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B.C.'s road to recovery: Province’s fashion retailers face multiple barriers

Insiders differ on when they think B.C. government will allow non-essential stores to reopen
Lululemon founder Chip Wilson says allowing customers to try on garments is “essential” for the retail fashion sector | Submitted

Part of a series on the next steps for B.C. businesses across a wide range of sectors as the province edges closer to the easing of COVID-19 safety measures

Retailers in B.C. face major changes to the shopping experience they offer when fashion boutiques reopen after the COVID-19 pandemic eases.

Many fashion retailers have closed partly because customers want to try on clothing, which poses the threat of infected garments. Others closed because they doubted they could remain profitable if they limited the number of people in their stores.

Closed fitting rooms, extending the time in which customers can return goods and limiting customers is a strategy that Fields CEO Jason McDougall said he has pursued in his 64 stores’ fashion departments. He also sells food and other essentials.

Whether B.C. companies such as Lululemon Athletica Inc. (Nasdaq:LULU) or Aritzia Inc. (TSX:ATZ) can keep their bricks-and-mortar stores open while prohibiting shoppers from trying on clothes remains to be seen.

“Change rooms are going to be essential,” said Lululemon founder Chip Wilson. “Women are wearing different types of clothing, and fit and look is so critical.”

Wilson added that he expects the COVID-19 virus to “ping-pong” around the world for years and that people younger than 40 will want to get on with their lives, and that will include shopping.

Not allowing returns would deter sales because there would be such a high cost and risk to the consumer, he said.

Boys’ Co. owner David Goldman said he didn’t know if it would be viable to operate without allowing customers to try on clothing.

He has a flexible return policy and does not want to tell customers that they can’t try goods on and can’t return them. He did not, however, rule out that possibility.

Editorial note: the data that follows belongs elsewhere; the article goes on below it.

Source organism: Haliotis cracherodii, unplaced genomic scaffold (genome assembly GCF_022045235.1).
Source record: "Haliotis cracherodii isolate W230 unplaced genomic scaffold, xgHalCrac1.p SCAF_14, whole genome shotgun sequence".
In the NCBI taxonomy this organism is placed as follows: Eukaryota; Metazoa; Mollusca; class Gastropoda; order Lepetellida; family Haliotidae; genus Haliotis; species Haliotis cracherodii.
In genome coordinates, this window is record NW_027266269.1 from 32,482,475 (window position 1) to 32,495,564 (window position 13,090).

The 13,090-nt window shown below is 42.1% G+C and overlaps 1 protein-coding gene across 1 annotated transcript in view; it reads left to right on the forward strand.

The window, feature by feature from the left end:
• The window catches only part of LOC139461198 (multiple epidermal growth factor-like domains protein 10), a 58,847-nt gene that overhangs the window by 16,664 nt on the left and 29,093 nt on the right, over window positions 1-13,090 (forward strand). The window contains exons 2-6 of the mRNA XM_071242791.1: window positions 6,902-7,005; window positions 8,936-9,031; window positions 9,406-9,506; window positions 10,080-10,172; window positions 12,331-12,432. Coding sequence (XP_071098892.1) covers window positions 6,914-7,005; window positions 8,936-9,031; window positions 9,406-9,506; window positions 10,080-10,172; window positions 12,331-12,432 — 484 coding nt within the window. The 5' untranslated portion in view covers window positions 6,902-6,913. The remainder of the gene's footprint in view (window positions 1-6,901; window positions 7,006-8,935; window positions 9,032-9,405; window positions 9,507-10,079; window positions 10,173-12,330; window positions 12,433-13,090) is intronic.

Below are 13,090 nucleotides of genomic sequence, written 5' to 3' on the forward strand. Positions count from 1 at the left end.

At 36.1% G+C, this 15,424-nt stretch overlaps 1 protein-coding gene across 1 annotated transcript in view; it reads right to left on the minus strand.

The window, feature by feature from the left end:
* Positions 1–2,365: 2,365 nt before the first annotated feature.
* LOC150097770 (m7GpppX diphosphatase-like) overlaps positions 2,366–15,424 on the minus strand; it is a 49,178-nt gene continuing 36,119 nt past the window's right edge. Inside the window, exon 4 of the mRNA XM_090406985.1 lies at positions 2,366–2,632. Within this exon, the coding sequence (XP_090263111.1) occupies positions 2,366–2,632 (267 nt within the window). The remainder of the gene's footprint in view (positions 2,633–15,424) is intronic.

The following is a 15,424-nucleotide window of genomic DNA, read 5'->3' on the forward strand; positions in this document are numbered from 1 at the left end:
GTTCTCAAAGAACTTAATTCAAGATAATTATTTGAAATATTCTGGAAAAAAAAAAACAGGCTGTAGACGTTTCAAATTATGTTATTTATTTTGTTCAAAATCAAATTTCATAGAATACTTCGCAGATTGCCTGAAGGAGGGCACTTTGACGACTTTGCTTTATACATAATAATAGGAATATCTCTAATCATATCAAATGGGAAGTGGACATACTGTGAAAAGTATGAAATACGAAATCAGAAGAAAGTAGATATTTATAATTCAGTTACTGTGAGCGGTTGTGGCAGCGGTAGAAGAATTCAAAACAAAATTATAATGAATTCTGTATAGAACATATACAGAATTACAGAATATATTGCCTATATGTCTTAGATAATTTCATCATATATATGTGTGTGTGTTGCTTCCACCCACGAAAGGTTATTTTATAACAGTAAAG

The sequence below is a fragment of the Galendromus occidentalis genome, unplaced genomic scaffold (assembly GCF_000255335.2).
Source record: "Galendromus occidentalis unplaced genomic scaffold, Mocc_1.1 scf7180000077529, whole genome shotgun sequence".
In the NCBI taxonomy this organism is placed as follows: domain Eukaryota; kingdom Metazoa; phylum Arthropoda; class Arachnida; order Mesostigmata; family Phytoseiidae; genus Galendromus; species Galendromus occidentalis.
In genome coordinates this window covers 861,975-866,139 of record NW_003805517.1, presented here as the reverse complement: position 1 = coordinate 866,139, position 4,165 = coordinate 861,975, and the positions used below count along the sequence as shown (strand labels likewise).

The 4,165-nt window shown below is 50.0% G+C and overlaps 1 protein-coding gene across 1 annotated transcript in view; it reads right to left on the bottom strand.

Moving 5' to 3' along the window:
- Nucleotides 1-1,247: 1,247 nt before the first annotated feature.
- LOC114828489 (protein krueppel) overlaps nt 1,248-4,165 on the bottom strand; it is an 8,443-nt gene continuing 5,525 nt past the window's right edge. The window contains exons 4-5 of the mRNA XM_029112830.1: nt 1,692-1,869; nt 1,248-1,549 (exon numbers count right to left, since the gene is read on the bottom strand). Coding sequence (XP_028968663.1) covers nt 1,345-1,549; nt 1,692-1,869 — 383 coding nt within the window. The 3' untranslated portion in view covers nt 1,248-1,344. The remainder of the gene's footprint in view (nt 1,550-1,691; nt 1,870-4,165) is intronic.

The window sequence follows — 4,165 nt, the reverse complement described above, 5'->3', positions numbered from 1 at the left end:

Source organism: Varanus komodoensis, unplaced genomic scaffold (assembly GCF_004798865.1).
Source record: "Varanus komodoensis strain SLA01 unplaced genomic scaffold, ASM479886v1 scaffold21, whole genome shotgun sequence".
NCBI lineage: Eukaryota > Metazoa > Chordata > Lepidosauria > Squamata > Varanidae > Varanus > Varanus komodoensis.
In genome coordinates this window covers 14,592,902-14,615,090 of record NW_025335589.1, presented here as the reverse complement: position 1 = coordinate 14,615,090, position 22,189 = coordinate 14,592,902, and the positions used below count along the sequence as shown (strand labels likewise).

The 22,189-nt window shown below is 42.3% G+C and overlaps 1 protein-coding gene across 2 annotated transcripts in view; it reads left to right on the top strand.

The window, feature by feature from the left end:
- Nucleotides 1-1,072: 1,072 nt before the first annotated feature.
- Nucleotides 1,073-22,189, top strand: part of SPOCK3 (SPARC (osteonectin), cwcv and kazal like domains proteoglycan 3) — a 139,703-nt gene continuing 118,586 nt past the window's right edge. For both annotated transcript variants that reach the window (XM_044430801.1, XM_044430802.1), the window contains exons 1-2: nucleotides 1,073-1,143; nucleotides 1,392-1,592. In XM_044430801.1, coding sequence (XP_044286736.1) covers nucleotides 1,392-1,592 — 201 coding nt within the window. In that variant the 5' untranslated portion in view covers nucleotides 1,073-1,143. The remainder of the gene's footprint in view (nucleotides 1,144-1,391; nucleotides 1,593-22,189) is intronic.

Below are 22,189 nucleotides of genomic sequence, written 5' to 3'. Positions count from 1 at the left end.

“I just don’t know what the answer is, so I have written to my suppliers,” he said.

Both Goldman and McDougall have asked landlords for patience during the pandemic.

McDougall believes that his 31 stores in B.C. will survive the downturn.

Predictions differ on when non-essential retailers will open but that decision will be up to corporate owners and not the government because even though many non-essential retailers have closed they are allowed to stay open.

The catch is that retailers must “adapt their services and workplaces to the orders and recommendations of [Provincial Health Officer Bonnie Henry], according to the B.C. government.

Retail Insider Media owner Craig Patterson said he foresees those stores reopening in early summer, but the fear of catching COVID-19 may keep customers out.

“Look at what’s happening in China right now,” Patterson said. “They’ve opened up all kinds of stores but the foot traffic is just not there. A lot of people are hoarding money.”

High-end retailers on Vancouver’s posh Alberni Street may be particularly hard hit because they rely on tourist spending, and non-essential international travel appears to be months away.

“There will be a significant decrease in demand for fashion clothing,” Patterson said. “How many formal events will women go to where they have to be seen? How many ball gowns are you going to sell?”

Joseph Calvano agreed.

He founded Dollar Giant in 2001, sold the company to Dollar Tree in 2010 for $62 million, and was president of Dollar Tree Canada until he retired in 2018.

“I don’t see fashion being a priority from a shopping point of view for many people,” he said. “The majority of stores in the fashion business will be in for a rough ride for the next 12 months.”

Calvano said the dollar-store sector will flourish as people seek bargains and necessities.

Department stores and fashion retailers might decide to reopen and conform to all necessary official provincial health requirements within three to six months, Calvano suggested.

“I don’t see our economy being closed for a year,” he said. “There’s no way we can sustain it. There’s no possible way in the world that any government could sustain closure for that time. At some point, you ask, ‘What is the risk versus the reward?” •

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This story is part of a series on the next steps for B.C. businesses across a wide range of sectors as the province edges closer to the easing of COVID-19 safety measures. Check out all previous stories in this series, and stay tuned for further stories being published throughout this week.

Previous stories in the series:

B.C.’s road to recovery: Restaurant reopenings could start in May